Edgar Savisaar excludes plea bargain in still unsettled graft case
Former long-time Centre Party chairman and former mayor of Tallinn, Edgar Savisaar, still on trial for alleged corruption, said in an interview with ERR that he won't enter into a plea bargain with the prosecutor.
Asked why he hasn't gone for a plea bargain, in which case the matter might have been resolved a long time ago and the whole graft and embezzlement trials potentially faded from people's memory, Savisaar said that he wouldn't think of doing that given that the proceedings against him are politically motivated.
"I have my own opinion of the prosecutor," Savisaar told ERR's Toomas Sildam. He has nothing to agree on with the prosecutor, he added: "I don't know of any political trial where people would have cared about the truth."
ERR's interview with the former Centre Party chairman took place in a hospital in Jõgeva. Savisaar was deposed by now Prime Minister Jüri Ratas after the Electoral College attempted to choose Estonia's next president in autumn 2016.
Leading up to the two rounds of voting in the College, Savisaar and Reform Party presidential candidate Siim Kallas had attempted a deal that would have made the latter president, and potentially paid the way for the Centre Party into government.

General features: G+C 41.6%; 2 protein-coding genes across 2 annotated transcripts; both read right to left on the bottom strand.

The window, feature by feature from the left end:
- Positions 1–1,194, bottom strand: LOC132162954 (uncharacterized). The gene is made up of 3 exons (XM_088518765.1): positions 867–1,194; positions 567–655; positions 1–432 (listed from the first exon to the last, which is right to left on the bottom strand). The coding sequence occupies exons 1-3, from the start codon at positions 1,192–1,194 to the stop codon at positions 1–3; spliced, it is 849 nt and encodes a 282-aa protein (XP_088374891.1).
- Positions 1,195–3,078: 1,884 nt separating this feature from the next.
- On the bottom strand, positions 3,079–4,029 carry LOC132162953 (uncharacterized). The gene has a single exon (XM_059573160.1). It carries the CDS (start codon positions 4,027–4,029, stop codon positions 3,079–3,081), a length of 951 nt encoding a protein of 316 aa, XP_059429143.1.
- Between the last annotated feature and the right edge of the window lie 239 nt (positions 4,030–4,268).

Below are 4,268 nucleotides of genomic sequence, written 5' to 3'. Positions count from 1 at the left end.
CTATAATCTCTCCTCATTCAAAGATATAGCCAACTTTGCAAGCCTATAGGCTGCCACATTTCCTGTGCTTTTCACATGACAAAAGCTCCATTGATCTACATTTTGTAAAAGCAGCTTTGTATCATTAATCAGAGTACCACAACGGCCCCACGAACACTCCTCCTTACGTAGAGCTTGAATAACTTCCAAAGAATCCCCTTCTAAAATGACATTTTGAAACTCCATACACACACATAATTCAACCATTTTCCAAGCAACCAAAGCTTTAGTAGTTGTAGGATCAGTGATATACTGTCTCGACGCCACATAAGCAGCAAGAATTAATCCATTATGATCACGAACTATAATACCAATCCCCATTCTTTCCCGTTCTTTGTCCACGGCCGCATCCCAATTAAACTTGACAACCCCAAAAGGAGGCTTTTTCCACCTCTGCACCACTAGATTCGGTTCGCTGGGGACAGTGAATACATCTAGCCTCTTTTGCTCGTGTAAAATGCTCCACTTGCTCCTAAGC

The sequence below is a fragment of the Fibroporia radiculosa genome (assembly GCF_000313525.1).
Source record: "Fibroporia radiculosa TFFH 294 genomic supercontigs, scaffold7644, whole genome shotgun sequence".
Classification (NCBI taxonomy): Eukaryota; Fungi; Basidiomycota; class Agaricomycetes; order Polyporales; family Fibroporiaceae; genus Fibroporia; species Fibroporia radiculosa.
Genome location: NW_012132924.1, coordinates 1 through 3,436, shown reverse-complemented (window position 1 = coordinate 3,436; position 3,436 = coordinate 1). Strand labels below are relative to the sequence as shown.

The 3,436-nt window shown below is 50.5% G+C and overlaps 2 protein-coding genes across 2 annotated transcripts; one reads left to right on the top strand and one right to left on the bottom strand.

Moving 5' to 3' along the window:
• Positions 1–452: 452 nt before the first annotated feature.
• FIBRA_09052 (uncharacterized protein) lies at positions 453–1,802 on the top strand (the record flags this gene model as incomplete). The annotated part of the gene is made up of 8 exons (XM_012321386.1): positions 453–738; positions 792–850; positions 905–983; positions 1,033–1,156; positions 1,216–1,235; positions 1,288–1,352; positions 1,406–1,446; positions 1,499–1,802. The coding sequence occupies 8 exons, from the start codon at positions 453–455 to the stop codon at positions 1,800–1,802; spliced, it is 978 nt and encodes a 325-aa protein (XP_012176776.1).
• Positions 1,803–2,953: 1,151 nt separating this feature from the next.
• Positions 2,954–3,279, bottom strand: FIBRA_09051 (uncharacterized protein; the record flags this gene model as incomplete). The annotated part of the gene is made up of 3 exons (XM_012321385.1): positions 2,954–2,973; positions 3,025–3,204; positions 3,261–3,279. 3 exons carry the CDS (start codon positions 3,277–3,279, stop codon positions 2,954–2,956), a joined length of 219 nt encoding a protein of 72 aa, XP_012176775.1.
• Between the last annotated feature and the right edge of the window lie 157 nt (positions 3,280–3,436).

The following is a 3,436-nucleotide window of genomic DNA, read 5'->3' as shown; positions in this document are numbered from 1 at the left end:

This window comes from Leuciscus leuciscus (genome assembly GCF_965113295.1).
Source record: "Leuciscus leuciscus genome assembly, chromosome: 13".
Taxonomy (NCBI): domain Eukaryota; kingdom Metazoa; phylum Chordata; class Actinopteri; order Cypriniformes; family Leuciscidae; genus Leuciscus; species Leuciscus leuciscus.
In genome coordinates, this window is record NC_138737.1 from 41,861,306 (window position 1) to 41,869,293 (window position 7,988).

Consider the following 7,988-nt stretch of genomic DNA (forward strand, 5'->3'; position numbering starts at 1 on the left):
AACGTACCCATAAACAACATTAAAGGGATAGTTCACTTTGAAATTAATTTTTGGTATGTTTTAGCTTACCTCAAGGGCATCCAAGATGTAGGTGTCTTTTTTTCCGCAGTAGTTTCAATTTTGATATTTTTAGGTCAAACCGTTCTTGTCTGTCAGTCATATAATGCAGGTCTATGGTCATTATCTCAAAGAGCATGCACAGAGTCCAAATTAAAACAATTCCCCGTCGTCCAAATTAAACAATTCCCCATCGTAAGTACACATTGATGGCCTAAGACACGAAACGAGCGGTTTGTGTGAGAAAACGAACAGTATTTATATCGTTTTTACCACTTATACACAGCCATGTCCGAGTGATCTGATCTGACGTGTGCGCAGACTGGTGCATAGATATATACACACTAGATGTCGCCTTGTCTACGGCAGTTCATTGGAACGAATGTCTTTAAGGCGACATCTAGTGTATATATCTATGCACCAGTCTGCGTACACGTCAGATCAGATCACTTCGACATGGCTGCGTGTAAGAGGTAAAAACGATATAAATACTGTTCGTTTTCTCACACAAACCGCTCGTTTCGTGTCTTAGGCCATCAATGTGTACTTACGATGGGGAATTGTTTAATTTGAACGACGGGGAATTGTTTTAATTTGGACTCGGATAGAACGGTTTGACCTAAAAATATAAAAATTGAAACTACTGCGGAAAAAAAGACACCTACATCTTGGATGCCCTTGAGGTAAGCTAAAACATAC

Things developed differently. Kallas was abandoned by a substantial number of his own party's delegates in the College, and following the failure to elect a president, a party coup followed that disposed of Savisaar as Centre's chairman.
Shortly after, junior partners in the coalition of Prime Minister Taavi Rõivas (Reform) dropped the Reform Party and decided to enter into a coalition with Centre under Jüri Ratas.
Savisaar's ailing health has been an issue in his ongoing trial, with the Harju County Court ruling earlier this year to discontinue it. The decision was overruled by the next-tier court, and now is with the Supreme Court.
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Editor: Dario Cavegn